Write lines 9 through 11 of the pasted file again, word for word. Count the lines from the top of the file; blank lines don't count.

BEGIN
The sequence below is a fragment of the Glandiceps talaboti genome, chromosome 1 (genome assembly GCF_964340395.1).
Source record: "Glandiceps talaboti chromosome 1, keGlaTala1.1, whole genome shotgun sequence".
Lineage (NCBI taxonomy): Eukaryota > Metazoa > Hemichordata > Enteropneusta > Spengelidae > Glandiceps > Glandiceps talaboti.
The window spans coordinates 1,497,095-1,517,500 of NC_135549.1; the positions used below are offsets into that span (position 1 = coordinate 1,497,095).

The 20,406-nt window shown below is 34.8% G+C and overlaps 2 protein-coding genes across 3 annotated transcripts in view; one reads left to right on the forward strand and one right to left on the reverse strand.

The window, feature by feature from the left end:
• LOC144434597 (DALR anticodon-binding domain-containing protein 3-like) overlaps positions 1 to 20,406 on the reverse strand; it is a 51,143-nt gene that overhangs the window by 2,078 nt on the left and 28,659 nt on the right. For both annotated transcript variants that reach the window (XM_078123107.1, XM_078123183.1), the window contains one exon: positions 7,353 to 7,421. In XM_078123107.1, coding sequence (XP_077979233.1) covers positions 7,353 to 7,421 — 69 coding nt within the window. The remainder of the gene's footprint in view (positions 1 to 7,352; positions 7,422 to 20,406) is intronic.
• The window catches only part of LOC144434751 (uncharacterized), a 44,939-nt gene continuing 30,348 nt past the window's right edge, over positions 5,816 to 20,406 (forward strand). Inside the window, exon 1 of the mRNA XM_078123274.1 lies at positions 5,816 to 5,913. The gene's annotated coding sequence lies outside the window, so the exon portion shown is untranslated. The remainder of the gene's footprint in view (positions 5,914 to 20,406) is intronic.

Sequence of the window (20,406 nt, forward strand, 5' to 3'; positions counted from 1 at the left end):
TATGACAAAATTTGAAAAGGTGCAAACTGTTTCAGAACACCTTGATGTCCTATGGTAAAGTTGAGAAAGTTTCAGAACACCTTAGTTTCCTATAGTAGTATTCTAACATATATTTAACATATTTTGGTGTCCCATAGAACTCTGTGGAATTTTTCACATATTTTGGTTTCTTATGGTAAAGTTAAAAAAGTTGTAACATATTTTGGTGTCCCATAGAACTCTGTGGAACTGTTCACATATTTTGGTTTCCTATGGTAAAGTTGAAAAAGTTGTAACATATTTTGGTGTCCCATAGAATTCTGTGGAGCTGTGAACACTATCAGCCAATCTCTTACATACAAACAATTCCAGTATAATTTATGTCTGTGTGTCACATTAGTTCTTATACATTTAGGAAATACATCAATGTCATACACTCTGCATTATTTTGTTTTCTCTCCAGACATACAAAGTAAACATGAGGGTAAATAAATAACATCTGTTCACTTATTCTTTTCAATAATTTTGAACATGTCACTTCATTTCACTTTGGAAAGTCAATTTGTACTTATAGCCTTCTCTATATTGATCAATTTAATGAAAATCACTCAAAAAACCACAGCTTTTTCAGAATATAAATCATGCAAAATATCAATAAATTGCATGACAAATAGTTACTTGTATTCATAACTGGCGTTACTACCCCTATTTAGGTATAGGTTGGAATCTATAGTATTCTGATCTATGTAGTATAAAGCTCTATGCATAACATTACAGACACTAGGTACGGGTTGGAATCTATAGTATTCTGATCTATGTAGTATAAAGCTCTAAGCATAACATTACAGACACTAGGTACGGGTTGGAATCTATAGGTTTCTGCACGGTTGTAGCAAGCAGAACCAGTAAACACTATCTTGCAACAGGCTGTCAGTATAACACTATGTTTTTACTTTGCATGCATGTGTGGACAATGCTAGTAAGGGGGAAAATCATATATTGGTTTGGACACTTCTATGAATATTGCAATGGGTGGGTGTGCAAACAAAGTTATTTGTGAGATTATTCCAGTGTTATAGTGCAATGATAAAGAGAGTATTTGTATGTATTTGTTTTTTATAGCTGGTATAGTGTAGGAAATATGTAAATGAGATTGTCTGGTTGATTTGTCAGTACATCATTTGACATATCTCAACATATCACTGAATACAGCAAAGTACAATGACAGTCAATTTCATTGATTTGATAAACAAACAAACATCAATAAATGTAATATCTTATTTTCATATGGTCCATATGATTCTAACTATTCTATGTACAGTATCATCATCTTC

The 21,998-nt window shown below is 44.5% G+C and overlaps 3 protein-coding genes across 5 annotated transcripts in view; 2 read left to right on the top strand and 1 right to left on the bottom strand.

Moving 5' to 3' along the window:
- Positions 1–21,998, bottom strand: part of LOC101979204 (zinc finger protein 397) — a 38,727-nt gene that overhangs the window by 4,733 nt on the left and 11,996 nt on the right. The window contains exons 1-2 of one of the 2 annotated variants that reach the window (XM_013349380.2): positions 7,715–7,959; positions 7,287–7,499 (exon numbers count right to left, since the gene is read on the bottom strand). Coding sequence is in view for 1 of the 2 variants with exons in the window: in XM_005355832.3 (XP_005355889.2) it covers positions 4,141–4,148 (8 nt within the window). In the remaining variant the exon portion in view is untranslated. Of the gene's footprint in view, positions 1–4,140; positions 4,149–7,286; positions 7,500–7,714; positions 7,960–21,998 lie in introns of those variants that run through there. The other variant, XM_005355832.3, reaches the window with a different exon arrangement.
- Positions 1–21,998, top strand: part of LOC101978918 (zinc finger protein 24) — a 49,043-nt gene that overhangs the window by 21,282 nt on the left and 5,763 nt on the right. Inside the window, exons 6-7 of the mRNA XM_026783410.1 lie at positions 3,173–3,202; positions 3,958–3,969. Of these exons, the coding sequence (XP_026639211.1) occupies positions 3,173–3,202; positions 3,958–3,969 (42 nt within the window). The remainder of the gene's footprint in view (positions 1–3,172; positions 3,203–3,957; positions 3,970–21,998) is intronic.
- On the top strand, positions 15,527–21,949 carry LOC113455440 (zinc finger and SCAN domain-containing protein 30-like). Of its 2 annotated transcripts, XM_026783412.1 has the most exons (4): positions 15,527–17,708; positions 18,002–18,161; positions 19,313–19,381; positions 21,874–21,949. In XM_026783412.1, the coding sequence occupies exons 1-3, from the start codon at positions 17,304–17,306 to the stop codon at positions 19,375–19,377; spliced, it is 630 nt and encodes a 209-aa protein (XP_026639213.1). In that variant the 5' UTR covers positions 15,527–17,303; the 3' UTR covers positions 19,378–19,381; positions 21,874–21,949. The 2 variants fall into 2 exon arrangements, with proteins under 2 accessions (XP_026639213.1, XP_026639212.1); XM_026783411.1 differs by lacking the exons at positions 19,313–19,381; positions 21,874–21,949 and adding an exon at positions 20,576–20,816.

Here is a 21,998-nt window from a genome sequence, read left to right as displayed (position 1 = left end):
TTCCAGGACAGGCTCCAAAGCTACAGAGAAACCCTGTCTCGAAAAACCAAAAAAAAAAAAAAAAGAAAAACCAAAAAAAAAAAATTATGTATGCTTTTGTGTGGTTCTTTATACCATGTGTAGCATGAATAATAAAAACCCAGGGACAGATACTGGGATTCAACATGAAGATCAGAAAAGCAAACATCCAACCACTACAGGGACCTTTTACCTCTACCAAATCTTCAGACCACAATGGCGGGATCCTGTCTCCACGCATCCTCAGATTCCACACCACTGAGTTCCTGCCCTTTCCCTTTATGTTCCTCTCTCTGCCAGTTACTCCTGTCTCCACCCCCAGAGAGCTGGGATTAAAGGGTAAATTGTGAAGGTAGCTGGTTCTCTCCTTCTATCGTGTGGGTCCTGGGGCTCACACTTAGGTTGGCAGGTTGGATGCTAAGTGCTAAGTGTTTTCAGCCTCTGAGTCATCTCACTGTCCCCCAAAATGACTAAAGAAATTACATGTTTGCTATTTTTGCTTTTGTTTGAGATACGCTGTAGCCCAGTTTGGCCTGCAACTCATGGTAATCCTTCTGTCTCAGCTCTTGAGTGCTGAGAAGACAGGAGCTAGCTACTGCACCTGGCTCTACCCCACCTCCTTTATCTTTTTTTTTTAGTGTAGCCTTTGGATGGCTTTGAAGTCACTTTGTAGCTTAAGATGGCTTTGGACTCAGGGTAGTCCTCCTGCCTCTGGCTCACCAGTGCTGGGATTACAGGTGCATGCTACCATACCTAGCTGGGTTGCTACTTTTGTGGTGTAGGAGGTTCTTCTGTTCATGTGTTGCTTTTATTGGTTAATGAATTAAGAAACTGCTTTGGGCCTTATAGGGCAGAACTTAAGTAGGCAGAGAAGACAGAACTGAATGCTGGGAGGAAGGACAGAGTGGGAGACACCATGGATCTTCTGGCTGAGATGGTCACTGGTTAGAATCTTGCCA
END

Sequence of the window (20,406 nt, forward strand, 5' to 3'; positions counted from 1 at the left end):
TATGACAAAATTTGAAAAGGTGCAAACTGTTTCAGAACACCTTGATGTCCTATGGTAAAGTTGAGAAAGTTTCAGAACACCTTAGTTTCCTATAGTAGTATTCTAACATATATTTAACATATTTTGGTGTCCCATAGAACTCTGTGGAATTTTTCACATATTTTGGTTTCTTATGGTAAAGTTAAAAAAGTTGTAACATATTTTGGTGTCCCATAGAACTCTGTGGAACTGTTCACATATTTTGGTTTCCTATGGTAAAGTTGAAAAAGTTGTAACATATTTTGGTGTCCCATAGAATTCTGTGGAGCTGTGAACACTATCAGCCAATCTCTTACATACAAACAATTCCAGTATAATTTATGTCTGTGTGTCACATTAGTTCTTATACATTTAGGAAATACATCAATGTCATACACTCTGCATTATTTTGTTTTCTCTCCAGACATACAAAGTAAACATGAGGGTAAATAAATAACATCTGTTCACTTATTCTTTTCAATAATTTTGAACATGTCACTTCATTTCACTTTGGAAAGTCAATTTGTACTTATAGCCTTCTCTATATTGATCAATTTAATGAAAATCACTCAAAAAACCACAGCTTTTTCAGAATATAAATCATGCAAAATATCAATAAATTGCATGACAAATAGTTACTTGTATTCATAACTGGCGTTACTACCCCTATTTAGGTATAGGTTGGAATCTATAGTATTCTGATCTATGTAGTATAAAGCTCTATGCATAACATTACAGACACTAGGTACGGGTTGGAATCTATAGTATTCTGATCTATGTAGTATAAAGCTCTAAGCATAACATTACAGACACTAGGTACGGGTTGGAATCTATAGGTTTCTGCACGGTTGTAGCAAGCAGAACCAGTAAACACTATCTTGCAACAGGCTGTCAGTATAACACTATGTTTTTACTTTGCATGCATGTGTGGACAATGCTAGTAAGGGGGAAAATCATATATTGGTTTGGACACTTCTATGAATATTGCAATGGGTGGGTGTGCAAACAAAGTTATTTGTGAGATTATTCCAGTGTTATAGTGCAATGATAAAGAGAGTATTTGTATGTATTTGTTTTTTATAGCTGGTATAGTGTAGGAAATATGTAAATGAGATTGTCTGGTTGATTTGTCAGTACATCATTTGACATATCTCAACATATCACTGAATACAGCAAAGTACAATGACAGTCAATTTCATTGATTTGATAAACAAACAAACATCAATAAATGTAATATCTTATTTTCATATGGTCCATATGATTCTAACTATTCTATGTACAGTATCATCATCTTC

The 21,998-nt window shown below is 44.5% G+C and overlaps 3 protein-coding genes across 5 annotated transcripts in view; 2 read left to right on the top strand and 1 right to left on the bottom strand.